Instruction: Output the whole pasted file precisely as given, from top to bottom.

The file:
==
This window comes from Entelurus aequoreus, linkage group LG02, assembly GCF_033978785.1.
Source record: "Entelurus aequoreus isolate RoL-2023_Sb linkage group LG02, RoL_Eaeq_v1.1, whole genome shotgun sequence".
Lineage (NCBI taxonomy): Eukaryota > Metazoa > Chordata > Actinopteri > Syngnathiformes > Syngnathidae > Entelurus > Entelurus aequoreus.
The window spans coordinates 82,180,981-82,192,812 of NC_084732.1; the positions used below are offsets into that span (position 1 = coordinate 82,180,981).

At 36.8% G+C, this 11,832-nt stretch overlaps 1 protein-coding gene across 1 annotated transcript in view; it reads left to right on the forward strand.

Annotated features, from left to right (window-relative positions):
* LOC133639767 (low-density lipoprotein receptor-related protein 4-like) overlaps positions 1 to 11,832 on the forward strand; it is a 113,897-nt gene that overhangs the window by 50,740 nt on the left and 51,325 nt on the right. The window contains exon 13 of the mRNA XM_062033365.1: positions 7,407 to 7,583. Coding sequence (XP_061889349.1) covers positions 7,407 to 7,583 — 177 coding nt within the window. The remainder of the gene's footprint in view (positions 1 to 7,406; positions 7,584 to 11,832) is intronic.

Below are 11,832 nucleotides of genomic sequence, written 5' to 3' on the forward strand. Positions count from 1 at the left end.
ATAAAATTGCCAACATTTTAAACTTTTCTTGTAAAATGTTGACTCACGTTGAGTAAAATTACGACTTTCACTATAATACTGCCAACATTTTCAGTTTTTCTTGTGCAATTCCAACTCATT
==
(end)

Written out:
This window comes from Entelurus aequoreus, linkage group LG02, assembly GCF_033978785.1.
Source record: "Entelurus aequoreus isolate RoL-2023_Sb linkage group LG02, RoL_Eaeq_v1.1, whole genome shotgun sequence".
Lineage (NCBI taxonomy): Eukaryota > Metazoa > Chordata > Actinopteri > Syngnathiformes > Syngnathidae > Entelurus > Entelurus aequoreus.
The window spans coordinates 82,180,981-82,192,812 of NC_084732.1; the positions used below are offsets into that span (position 1 = coordinate 82,180,981).

At 36.8% G+C, this 11,832-nt stretch overlaps 1 protein-coding gene across 1 annotated transcript in view; it reads left to right on the forward strand.

Annotated features, from left to right (window-relative positions):
* LOC133639767 (low-density lipoprotein receptor-related protein 4-like) overlaps positions 1 to 11,832 on the forward strand; it is a 113,897-nt gene that overhangs the window by 50,740 nt on the left and 51,325 nt on the right. The window contains exon 13 of the mRNA XM_062033365.1: positions 7,407 to 7,583. Coding sequence (XP_061889349.1) covers positions 7,407 to 7,583 — 177 coding nt within the window. The remainder of the gene's footprint in view (positions 1 to 7,406; positions 7,584 to 11,832) is intronic.

Below are 11,832 nucleotides of genomic sequence, written 5' to 3' on the forward strand. Positions count from 1 at the left end.
ATAAAATTGCCAACATTTTAAACTTTTCTTGTAAAATGTTGACTCACGTTGAGTAAAATTACGACTTTCACTATAATACTGCCAACATTTTCAGTTTTTCTTGTGCAATTCCAACTCATT